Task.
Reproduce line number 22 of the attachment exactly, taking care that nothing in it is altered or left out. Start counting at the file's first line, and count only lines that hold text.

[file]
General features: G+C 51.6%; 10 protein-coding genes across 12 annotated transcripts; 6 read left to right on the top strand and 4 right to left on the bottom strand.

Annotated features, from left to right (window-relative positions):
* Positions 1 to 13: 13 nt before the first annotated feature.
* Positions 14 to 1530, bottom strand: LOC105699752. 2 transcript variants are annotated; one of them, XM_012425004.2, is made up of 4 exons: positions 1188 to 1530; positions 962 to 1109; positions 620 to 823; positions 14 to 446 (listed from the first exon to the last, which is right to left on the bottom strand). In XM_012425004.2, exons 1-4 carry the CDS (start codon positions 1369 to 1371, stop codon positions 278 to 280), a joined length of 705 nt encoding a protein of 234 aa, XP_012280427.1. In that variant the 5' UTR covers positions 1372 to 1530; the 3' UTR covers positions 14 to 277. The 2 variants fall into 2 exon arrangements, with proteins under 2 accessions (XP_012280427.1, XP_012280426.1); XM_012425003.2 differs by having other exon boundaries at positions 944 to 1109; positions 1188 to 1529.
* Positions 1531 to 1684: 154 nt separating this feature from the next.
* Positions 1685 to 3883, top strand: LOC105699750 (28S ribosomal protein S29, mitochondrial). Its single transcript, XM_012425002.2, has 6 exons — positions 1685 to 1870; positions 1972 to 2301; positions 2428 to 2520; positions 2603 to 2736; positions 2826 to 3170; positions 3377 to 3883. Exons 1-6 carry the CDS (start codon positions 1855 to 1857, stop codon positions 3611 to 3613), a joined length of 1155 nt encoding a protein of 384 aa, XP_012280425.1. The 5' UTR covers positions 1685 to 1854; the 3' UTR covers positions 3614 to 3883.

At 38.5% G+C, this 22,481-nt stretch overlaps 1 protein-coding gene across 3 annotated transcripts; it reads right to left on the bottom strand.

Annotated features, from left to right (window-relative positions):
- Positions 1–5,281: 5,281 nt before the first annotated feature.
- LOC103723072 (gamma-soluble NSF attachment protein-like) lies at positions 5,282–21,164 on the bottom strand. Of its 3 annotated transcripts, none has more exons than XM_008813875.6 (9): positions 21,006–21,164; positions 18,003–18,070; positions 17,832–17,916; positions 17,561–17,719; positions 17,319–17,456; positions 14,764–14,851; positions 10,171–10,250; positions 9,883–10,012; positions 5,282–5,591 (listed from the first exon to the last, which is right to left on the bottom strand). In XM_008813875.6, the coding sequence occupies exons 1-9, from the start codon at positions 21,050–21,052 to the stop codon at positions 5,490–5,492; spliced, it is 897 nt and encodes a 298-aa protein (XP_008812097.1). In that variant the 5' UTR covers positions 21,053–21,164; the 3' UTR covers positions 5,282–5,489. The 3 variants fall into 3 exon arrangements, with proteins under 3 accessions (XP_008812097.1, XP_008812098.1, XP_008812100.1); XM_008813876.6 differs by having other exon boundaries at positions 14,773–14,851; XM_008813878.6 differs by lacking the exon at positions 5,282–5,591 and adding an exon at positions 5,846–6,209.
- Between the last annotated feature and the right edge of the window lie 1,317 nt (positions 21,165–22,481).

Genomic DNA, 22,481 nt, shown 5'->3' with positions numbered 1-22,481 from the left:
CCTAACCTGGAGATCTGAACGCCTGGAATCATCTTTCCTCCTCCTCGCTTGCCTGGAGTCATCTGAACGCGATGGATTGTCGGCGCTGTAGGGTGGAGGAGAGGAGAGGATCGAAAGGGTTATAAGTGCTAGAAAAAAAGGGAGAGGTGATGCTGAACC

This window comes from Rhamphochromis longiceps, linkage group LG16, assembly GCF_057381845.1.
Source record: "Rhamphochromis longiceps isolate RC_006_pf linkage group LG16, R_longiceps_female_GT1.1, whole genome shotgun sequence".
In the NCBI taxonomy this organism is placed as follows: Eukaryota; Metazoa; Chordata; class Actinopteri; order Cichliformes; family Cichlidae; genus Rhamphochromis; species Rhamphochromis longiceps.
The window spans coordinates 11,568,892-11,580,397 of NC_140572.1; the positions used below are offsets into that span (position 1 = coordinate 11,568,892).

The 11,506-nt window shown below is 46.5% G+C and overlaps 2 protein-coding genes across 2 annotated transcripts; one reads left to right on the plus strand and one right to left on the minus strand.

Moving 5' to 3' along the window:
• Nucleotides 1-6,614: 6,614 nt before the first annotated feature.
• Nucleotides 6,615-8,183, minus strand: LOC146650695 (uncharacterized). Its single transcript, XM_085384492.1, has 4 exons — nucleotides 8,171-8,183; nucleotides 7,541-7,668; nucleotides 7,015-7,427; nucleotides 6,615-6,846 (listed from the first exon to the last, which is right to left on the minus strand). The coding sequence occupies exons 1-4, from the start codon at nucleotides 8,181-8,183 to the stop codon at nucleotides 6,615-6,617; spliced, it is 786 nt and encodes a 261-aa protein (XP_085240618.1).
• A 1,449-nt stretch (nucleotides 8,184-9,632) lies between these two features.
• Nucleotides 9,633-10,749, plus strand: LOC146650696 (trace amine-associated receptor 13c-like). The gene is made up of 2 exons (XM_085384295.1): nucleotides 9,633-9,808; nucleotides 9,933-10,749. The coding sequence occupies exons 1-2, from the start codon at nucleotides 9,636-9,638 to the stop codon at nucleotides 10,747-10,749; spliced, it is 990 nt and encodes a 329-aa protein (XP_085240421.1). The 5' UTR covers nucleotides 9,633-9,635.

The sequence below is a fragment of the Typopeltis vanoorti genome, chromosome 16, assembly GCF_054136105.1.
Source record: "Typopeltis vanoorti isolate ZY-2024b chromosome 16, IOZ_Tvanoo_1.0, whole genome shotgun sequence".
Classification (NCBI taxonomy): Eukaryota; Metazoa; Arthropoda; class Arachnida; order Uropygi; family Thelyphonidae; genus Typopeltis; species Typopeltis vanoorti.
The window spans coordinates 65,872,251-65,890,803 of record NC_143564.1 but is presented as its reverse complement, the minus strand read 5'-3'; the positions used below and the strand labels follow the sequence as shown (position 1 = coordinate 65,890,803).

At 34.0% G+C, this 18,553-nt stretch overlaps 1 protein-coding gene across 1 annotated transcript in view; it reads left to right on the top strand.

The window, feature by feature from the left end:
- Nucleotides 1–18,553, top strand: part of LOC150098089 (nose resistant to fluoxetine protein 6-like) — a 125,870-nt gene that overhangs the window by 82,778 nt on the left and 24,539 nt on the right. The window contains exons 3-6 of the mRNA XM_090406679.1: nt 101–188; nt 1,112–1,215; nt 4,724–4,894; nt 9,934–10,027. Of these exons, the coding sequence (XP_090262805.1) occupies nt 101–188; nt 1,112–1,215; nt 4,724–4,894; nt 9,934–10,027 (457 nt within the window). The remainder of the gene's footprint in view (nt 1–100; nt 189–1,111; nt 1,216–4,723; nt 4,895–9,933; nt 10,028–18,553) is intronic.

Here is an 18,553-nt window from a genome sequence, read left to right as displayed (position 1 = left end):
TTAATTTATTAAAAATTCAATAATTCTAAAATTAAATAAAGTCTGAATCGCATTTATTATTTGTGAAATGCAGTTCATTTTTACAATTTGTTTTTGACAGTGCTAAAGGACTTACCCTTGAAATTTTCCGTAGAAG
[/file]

• A 1,449-nt stretch (nucleotides 8,184-9,632) lies between these two features.